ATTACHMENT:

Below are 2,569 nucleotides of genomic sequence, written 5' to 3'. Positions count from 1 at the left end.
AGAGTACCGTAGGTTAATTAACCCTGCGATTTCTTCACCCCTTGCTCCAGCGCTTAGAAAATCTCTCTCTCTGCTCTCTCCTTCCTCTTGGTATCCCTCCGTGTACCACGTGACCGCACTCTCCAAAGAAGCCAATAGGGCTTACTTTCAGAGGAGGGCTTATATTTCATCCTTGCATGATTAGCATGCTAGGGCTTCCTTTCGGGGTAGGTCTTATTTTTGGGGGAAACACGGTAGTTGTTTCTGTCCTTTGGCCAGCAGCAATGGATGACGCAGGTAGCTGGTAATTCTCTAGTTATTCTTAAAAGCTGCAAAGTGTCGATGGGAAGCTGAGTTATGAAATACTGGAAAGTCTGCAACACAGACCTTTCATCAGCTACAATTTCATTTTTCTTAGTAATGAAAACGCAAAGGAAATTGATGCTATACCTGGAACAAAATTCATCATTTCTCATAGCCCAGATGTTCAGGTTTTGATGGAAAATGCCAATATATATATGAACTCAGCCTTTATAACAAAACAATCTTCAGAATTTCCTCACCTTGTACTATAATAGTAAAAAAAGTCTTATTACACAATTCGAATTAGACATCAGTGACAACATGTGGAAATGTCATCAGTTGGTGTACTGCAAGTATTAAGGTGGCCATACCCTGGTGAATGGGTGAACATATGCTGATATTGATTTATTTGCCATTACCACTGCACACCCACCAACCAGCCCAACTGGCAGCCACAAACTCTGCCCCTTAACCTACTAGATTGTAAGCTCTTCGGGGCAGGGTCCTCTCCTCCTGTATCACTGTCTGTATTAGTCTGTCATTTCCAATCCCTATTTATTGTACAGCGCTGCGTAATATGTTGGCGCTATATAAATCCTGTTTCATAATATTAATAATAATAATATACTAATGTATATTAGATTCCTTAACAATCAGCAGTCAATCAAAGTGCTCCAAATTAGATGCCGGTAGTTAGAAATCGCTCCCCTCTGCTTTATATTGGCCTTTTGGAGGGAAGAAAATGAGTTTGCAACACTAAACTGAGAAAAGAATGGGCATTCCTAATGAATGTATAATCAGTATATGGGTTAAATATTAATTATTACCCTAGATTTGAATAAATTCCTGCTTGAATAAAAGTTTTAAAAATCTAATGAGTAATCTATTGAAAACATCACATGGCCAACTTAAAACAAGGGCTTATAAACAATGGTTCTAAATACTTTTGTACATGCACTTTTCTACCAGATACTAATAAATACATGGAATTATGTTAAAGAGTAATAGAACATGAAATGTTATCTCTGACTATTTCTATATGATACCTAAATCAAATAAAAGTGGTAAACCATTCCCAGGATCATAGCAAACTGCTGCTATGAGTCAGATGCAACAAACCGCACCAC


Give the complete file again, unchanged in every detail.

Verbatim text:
Below are 2,569 nucleotides of genomic sequence, written 5' to 3'. Positions count from 1 at the left end.
AGAGTACCGTAGGTTAATTAACCCTGCGATTTCTTCACCCCTTGCTCCAGCGCTTAGAAAATCTCTCTCTCTGCTCTCTCCTTCCTCTTGGTATCCCTCCGTGTACCACGTGACCGCACTCTCCAAAGAAGCCAATAGGGCTTACTTTCAGAGGAGGGCTTATATTTCATCCTTGCATGATTAGCATGCTAGGGCTTCCTTTCGGGGTAGGTCTTATTTTTGGGGGAAACACGGTAGTTGTTTCTGTCCTTTGGCCAGCAGCAATGGATGACGCAGGTAGCTGGTAATTCTCTAGTTATTCTTAAAAGCTGCAAAGTGTCGATGGGAAGCTGAGTTATGAAATACTGGAAAGTCTGCAACACAGACCTTTCATCAGCTACAATTTCATTTTTCTTAGTAATGAAAACGCAAAGGAAATTGATGCTATACCTGGAACAAAATTCATCATTTCTCATAGCCCAGATGTTCAGGTTTTGATGGAAAATGCCAATATATATATGAACTCAGCCTTTATAACAAAACAATCTTCAGAATTTCCTCACCTTGTACTATAATAGTAAAAAAAGTCTTATTACACAATTCGAATTAGACATCAGTGACAACATGTGGAAATGTCATCAGTTGGTGTACTGCAAGTATTAAGGTGGCCATACCCTGGTGAATGGGTGAACATATGCTGATATTGATTTATTTGCCATTACCACTGCACACCCACCAACCAGCCCAACTGGCAGCCACAAACTCTGCCCCTTAACCTACTAGATTGTAAGCTCTTCGGGGCAGGGTCCTCTCCTCCTGTATCACTGTCTGTATTAGTCTGTCATTTCCAATCCCTATTTATTGTACAGCGCTGCGTAATATGTTGGCGCTATATAAATCCTGTTTCATAATATTAATAATAATAATATACTAATGTATATTAGATTCCTTAACAATCAGCAGTCAATCAAAGTGCTCCAAATTAGATGCCGGTAGTTAGAAATCGCTCCCCTCTGCTTTATATTGGCCTTTTGGAGGGAAGAAAATGAGTTTGCAACACTAAACTGAGAAAAGAATGGGCATTCCTAATGAATGTATAATCAGTATATGGGTTAAATATTAATTATTACCCTAGATTTGAATAAATTCCTGCTTGAATAAAAGTTTTAAAAATCTAATGAGTAATCTATTGAAAACATCACATGGCCAACTTAAAACAAGGGCTTATAAACAATGGTTCTAAATACTTTTGTACATGCACTTTTCTACCAGATACTAATAAATACATGGAATTATGTTAAAGAGTAATAGAACATGAAATGTTATCTCTGACTATTTCTATATGATACCTAAATCAAATAAAAGTGGTAAACCATTCCCAGGATCATAGCAAACTGCTGCTATGAGTCAGATGCAACAAACCGCACCAC